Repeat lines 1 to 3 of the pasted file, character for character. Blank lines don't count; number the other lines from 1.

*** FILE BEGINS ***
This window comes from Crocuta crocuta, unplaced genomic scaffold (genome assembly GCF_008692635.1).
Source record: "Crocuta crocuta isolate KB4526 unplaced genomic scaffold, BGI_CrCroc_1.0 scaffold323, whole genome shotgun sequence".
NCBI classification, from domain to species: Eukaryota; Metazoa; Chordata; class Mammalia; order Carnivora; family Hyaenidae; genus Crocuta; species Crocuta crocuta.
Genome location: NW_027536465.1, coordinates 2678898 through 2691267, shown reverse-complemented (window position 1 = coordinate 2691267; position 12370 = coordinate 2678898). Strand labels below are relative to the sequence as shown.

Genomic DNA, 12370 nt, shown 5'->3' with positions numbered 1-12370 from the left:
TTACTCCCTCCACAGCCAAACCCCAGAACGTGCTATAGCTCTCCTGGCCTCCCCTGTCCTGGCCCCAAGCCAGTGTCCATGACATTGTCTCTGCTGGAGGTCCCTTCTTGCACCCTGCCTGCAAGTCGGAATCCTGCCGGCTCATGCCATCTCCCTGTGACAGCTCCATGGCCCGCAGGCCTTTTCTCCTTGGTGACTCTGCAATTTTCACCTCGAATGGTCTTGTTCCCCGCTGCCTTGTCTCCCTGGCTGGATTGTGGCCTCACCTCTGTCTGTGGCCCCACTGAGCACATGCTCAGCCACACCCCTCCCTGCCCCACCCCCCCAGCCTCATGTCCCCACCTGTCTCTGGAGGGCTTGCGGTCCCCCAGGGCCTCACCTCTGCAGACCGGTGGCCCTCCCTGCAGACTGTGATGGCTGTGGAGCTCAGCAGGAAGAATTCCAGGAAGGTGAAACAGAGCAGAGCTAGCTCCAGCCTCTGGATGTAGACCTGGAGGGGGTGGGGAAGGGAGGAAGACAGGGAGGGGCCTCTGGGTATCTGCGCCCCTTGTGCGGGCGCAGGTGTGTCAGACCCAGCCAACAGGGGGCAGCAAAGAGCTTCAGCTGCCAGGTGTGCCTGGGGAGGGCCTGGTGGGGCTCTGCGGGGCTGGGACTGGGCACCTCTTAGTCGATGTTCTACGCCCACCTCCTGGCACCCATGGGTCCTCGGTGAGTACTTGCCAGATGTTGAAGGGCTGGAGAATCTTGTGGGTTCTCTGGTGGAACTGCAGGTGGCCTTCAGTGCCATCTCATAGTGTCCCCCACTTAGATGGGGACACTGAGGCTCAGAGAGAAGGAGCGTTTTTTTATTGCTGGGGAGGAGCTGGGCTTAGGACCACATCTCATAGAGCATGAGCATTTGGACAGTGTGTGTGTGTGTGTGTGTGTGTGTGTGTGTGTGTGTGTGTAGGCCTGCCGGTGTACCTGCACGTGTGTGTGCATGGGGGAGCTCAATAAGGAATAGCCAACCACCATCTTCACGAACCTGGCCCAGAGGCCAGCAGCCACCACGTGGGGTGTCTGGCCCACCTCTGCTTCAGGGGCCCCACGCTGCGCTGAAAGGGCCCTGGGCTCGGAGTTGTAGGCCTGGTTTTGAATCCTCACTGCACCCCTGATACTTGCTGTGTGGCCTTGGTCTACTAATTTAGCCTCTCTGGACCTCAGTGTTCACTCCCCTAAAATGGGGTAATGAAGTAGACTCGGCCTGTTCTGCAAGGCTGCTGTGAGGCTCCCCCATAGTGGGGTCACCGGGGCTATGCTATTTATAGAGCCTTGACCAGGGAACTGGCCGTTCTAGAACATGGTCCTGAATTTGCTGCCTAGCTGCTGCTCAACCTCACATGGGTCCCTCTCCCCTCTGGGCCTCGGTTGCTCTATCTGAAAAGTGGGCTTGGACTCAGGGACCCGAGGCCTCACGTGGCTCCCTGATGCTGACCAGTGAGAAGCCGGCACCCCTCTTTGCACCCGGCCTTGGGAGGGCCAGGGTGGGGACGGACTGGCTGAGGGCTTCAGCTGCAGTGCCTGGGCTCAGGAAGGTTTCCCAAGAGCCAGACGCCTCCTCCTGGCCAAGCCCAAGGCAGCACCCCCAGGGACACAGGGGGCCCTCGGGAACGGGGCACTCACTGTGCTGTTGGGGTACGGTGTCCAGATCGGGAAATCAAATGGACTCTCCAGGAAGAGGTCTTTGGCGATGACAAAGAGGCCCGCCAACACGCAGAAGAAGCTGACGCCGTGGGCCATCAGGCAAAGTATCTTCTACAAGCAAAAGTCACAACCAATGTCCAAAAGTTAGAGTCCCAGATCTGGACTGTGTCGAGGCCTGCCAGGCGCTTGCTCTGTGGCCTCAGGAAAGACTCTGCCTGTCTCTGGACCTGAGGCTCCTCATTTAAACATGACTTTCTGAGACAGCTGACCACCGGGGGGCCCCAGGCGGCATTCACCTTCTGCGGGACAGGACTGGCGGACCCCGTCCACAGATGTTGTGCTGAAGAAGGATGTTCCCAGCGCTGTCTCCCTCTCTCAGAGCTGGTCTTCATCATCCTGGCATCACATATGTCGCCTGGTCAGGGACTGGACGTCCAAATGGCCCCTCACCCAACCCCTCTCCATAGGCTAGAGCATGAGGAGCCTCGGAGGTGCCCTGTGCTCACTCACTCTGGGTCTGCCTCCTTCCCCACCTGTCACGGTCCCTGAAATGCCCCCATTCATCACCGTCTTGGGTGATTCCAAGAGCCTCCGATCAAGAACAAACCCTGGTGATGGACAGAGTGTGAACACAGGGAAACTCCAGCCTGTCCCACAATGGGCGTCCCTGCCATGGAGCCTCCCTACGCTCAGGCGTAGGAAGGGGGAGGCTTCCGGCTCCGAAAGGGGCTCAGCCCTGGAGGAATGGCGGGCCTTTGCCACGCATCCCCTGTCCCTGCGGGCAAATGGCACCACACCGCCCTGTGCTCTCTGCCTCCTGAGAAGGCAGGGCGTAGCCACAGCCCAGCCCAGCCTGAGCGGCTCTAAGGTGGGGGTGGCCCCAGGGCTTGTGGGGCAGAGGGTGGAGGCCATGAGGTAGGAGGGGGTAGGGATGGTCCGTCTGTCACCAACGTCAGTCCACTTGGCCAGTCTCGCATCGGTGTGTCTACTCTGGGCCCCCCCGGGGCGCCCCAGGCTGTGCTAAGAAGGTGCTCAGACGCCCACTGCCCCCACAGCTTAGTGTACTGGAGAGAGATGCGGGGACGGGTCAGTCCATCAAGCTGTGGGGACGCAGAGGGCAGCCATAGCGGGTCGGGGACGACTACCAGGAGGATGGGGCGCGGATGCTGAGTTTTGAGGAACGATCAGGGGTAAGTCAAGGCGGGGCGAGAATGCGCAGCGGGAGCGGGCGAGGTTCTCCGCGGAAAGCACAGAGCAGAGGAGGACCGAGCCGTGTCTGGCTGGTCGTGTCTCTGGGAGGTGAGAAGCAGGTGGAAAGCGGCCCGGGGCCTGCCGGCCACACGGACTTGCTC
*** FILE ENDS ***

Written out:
This window comes from Crocuta crocuta, unplaced genomic scaffold (genome assembly GCF_008692635.1).
Source record: "Crocuta crocuta isolate KB4526 unplaced genomic scaffold, BGI_CrCroc_1.0 scaffold323, whole genome shotgun sequence".
NCBI classification, from domain to species: Eukaryota; Metazoa; Chordata; class Mammalia; order Carnivora; family Hyaenidae; genus Crocuta; species Crocuta crocuta.